UK - British Airways has dismissed fears that its pension deficit threatens the future of the firm.
Analysts estimate the deficit has soared to nearly £1.5bn – roughly equivalent to the firm’s total market capitalisation.
The firm’s schemes had a FRS17 pre-tax deficit of £488m in April, but analysts point out that BA’s schemes hold over £5bn in equities which have lost 20% since April.
Broker UBS Warburg estimates that BA’s total pension obligations are worth about six times its market capitalisation. It added that BA, which was until this month part of the FTSE100, is number nine on its top 10 list of “at risk” pension funds.
A City analyst claimed: “Forget about possible war in the Gulf, BA chief executive Rod Eddington should be losing sleep over BA’s pension problems. At the same time as BA falls out of the FTSE100, its pension deficit has ballooned.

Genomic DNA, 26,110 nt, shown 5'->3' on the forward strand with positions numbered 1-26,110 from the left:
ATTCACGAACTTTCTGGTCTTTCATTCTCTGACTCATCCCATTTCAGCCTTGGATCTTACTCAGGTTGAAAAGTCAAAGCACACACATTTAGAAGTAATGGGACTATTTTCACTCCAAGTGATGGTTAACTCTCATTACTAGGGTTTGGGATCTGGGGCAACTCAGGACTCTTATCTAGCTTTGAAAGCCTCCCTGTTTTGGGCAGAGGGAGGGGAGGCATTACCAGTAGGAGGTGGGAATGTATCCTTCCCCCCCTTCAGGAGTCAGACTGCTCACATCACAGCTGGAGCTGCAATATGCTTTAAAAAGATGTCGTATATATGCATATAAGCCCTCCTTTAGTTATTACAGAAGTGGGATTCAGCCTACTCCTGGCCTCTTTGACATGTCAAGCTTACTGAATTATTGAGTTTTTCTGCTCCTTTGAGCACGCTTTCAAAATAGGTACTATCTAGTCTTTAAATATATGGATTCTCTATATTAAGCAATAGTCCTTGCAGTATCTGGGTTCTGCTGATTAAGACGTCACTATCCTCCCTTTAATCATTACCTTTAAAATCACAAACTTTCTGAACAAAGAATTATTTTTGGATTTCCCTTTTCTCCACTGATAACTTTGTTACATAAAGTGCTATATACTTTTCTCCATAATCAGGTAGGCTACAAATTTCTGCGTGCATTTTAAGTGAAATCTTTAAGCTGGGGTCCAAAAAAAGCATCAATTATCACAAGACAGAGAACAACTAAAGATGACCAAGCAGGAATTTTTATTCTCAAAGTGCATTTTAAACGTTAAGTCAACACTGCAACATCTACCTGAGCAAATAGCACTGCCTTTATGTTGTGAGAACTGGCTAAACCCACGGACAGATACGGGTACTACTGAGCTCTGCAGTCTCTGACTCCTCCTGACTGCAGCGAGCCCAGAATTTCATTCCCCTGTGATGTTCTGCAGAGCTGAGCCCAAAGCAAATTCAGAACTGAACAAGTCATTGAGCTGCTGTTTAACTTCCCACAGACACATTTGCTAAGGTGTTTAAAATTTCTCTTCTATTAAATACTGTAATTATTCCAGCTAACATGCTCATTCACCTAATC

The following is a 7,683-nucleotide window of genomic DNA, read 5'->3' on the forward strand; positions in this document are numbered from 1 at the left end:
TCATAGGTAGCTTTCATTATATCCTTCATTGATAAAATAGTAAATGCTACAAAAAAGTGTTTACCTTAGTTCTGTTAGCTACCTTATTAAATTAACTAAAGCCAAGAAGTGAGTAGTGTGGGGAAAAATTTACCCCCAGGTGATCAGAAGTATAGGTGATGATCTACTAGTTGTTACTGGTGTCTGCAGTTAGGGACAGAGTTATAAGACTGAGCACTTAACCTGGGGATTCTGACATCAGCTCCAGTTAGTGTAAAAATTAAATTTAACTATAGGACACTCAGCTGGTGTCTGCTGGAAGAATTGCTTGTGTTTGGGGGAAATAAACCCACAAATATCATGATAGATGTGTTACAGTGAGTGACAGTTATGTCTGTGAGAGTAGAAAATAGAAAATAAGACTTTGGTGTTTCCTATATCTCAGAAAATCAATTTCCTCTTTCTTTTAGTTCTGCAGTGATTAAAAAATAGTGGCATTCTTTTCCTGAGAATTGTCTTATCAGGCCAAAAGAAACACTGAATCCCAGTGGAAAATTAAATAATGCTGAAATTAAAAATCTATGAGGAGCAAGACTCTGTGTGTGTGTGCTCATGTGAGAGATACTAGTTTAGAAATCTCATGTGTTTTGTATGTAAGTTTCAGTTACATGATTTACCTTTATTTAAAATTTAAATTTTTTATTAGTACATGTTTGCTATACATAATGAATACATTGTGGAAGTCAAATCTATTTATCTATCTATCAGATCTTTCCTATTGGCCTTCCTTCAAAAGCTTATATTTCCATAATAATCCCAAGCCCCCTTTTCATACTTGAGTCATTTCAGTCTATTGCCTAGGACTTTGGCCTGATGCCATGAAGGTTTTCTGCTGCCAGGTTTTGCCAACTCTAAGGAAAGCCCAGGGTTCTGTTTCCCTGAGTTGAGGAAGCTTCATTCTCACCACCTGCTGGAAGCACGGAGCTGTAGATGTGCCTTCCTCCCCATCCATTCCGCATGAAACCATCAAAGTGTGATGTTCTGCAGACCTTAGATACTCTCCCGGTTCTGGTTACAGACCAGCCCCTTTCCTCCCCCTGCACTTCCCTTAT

“Sooner or later, a big UK company is going to go bust because of its pension fund and it could be BA. What happens then to the 90,000 plus members of the BA pension scheme if it goes bust?”
One senior consultant agreed and said a “handful” of major firms are at risk, especially those in “very mature industries”.
However, a BA spokeswoman dismissed the claims and said: “Post September 11 we did an informal valuation and we are comfortable with the outcome of that. The next valuation is in March 2003 and until then it would be entirely inappropriate to speculate on surpluses or deficits.”
Most respondents in this week's Pensions Buzz do not think businesses should be able suspend AE contributions if in financial distress.
Former BHS owner Dominic Chappell has lost the appeal against his section 72 conviction and sentence for failing to hand over information to The Pensions Regulator (TPR).
This week's top stories include Marsh and McLennan Companies agreeing to buy JLT, and the home secretary calling for AE to be scrapped in a no-deal Brexit scenario.
Lesley Titcomb says the watchdog wants closer interactions with pension funds to spot problems sooner and act before having to use its more stringent powers